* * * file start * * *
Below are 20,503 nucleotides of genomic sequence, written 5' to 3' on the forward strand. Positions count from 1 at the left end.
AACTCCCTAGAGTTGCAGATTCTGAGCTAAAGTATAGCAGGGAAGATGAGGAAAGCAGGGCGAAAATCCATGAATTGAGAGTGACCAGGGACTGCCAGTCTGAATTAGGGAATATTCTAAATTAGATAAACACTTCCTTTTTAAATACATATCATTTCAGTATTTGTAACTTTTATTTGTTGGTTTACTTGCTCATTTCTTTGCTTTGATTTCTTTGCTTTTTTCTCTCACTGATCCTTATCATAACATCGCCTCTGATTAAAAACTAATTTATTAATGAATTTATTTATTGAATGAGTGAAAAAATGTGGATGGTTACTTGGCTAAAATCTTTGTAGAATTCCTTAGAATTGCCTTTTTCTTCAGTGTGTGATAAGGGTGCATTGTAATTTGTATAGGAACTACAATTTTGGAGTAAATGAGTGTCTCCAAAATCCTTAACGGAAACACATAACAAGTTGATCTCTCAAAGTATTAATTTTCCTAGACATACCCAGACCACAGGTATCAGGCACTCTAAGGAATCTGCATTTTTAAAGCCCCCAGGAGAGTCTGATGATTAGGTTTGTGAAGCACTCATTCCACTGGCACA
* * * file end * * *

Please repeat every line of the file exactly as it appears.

Below are 20,503 nucleotides of genomic sequence, written 5' to 3' on the forward strand. Positions count from 1 at the left end.
AACTCCCTAGAGTTGCAGATTCTGAGCTAAAGTATAGCAGGGAAGATGAGGAAAGCAGGGCGAAAATCCATGAATTGAGAGTGACCAGGGACTGCCAGTCTGAATTAGGGAATATTCTAAATTAGATAAACACTTCCTTTTTAAATACATATCATTTCAGTATTTGTAACTTTTATTTGTTGGTTTACTTGCTCATTTCTTTGCTTTGATTTCTTTGCTTTTTTCTCTCACTGATCCTTATCATAACATCGCCTCTGATTAAAAACTAATTTATTAATGAATTTATTTATTGAATGAGTGAAAAAATGTGGATGGTTACTTGGCTAAAATCTTTGTAGAATTCCTTAGAATTGCCTTTTTCTTCAGTGTGTGATAAGGGTGCATTGTAATTTGTATAGGAACTACAATTTTGGAGTAAATGAGTGTCTCCAAAATCCTTAACGGAAACACATAACAAGTTGATCTCTCAAAGTATTAATTTTCCTAGACATACCCAGACCACAGGTATCAGGCACTCTAAGGAATCTGCATTTTTAAAGCCCCCAGGAGAGTCTGATGATTAGGTTTGTGAAGCACTCATTCCACTGGCACA